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Discussion Starter · #1 ·
Here's the question I posed on line to the DNR:

Subject: Upland season
Has Indiana ever given any consideration to closing upland hunting (as
they do in Michigan) during our two week deer gun season, and then
bringing it back for two weeks later in the season?

Last year that would have meant closing the season from Nov. 12-Nov.
27.....then extending the season to Jan. 1 ...instead of Dec. 18.

This would eliminate some of the conflicts between deer hunters and
bird hunters, especially those competing over the same land. (and yes,
conflicts do exist.)

Here's the response:

Dear Mr. Cavacini:

Your email regarding the upland game season was forwarded to me for response. Everyone would like to have their own separate season when no one else is allowed to hunt, but there just isn't enough time to a work all the hunting seasons in without overlap.

Our first responsibility is to establish hunting season parameters (season length, bag limits, shooting hours, etc.) that are commensurate with maintaining population goals (i.e., are we wanting the population to increase, remain stable, decrease), while maximizing hunting opportunities for the those species. In regards to our upland game seasons, we want to maintain or increase populations while trying to maximize hunting opportunity. However with upland game (especially pheasants, quail, and ruffed grouse), there is a fine line between compensatory mortality (early season hunting) and additive mortality (late season hunting). Upland game seasons that extend later into the winter months result in increases in additive mortality, reducing the breeding population the following spring. Based on our upland game population trends, we do not believe that extending these seasons a couple of more weeks into the winter would be a wise decision at this time.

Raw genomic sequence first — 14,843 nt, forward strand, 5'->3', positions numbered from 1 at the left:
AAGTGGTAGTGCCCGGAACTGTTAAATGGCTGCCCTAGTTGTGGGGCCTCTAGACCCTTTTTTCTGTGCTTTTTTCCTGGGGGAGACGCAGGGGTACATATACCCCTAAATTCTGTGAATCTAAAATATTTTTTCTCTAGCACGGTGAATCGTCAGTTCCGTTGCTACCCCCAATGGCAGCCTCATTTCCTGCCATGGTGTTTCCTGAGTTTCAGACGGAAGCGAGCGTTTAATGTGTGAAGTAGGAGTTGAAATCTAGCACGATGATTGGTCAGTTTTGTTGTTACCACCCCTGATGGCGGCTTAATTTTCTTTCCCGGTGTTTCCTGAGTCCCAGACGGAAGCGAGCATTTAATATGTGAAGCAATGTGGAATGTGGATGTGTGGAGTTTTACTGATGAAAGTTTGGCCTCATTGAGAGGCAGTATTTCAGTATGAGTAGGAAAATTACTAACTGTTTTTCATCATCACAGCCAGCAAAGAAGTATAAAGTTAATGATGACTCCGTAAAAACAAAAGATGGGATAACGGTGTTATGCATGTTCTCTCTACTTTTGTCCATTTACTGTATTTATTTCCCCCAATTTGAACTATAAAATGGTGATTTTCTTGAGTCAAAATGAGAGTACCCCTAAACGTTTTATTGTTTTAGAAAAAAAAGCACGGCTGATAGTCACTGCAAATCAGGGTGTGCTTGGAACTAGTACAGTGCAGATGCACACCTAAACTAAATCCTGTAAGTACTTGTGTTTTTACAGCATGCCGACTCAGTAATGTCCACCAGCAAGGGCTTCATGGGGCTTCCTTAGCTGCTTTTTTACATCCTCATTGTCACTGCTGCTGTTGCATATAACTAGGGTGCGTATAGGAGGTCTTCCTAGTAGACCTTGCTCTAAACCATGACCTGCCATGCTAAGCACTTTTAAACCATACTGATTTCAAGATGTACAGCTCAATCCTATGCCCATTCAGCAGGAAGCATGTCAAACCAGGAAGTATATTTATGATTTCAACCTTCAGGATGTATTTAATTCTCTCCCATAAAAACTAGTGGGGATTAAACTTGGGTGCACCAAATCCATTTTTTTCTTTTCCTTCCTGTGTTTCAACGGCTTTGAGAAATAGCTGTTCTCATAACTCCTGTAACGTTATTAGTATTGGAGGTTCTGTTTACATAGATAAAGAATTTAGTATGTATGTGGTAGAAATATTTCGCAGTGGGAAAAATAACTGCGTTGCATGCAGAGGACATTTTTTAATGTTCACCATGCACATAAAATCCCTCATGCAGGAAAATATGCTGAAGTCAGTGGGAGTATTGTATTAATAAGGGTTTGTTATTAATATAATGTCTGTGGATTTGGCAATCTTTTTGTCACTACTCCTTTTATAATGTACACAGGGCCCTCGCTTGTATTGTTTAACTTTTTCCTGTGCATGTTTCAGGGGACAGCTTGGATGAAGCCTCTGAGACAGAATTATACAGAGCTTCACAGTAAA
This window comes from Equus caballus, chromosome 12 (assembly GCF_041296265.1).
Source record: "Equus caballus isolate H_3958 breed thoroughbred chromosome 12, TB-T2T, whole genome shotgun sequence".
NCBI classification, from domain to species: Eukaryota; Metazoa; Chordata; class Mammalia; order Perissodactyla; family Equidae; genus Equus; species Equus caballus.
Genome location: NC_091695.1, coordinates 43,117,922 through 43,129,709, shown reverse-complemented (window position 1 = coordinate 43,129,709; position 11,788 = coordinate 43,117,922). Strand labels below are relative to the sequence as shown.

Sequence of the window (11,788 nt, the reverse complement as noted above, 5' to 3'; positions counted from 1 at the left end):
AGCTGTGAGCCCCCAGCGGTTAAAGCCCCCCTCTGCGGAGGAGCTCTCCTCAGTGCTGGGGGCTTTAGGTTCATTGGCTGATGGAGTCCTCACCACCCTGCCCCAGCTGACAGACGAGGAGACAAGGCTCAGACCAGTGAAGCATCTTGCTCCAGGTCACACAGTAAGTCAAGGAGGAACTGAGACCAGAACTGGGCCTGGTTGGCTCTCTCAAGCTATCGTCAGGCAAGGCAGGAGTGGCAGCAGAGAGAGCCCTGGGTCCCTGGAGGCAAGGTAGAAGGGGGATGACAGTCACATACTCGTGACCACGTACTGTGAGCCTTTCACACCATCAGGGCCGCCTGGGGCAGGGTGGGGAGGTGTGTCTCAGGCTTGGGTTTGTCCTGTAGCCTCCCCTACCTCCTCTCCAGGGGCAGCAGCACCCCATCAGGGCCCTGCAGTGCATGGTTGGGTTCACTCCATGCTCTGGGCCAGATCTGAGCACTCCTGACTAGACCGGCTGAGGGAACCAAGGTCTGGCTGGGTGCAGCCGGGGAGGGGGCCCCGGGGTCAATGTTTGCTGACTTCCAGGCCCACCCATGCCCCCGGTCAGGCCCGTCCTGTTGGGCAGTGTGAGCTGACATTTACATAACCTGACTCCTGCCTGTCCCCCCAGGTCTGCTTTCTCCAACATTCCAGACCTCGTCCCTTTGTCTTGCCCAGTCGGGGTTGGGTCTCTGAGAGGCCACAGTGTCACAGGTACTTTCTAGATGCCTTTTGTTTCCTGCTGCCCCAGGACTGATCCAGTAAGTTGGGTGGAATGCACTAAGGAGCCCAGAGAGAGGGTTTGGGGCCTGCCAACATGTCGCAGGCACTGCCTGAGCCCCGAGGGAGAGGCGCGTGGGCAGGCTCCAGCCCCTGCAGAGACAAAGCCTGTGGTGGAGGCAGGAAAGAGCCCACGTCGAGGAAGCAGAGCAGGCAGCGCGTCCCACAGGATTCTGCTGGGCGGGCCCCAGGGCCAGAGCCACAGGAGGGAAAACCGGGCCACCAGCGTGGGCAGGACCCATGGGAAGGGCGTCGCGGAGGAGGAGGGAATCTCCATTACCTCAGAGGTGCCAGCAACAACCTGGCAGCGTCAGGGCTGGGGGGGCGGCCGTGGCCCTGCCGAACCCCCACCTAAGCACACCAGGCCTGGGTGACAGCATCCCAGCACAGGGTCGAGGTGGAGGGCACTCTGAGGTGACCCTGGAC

Gary Langell
Private Lands Program Manager
IDNR, Division of Fish and Wildlife
553 E. Miller Drive
Bloomington, IN 47401
TX:(812) 334-1137
FAX: (812) 339-4807
Mobile (812) 276-8051
TWS Certified Wildlife Biologist

 

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Discussion Starter · #3 ·
James Lyon said:
Looks to me like he wants to limit opportunity of bird/deer hunters to keep the bird mortality rates down...I don't know if I would be satisfied with that response.
I agree with you...it's not the answer I had hoped to get...I just wanted to keep deer hunters and bird hunters from competing for the same property.
 

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Bird hunters ruined a long stalk i had on a giant racked buck,i used 6 rows of corn left in the middle of a field to get toward 2 bucks standing 30 yards off the end of it,crawled 40 yards of the distance in the mud,only to notice the deer had ran and 200 yards at a woodlot bird hunters with dogs had poped out.:banghead3 :gaga: :bash:
ccavacini said:
I agree with you...it's not the answer I had hoped to get...I just wanted to keep deer hunters and bird hunters from competing for the same property.
 

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O.K. for Michigan???

INteresting, those Michigan birds must be tougher????? What's the difference between killing a cockbird in Nov. or late December??? He's still not going to be there to breed. Which leads me to this next question...When do Pheasants, in particular, breed??? Gestation?? I'm not a bird man, but thought this was kinda dumb....although I'm not even an amatuer bird biologist.......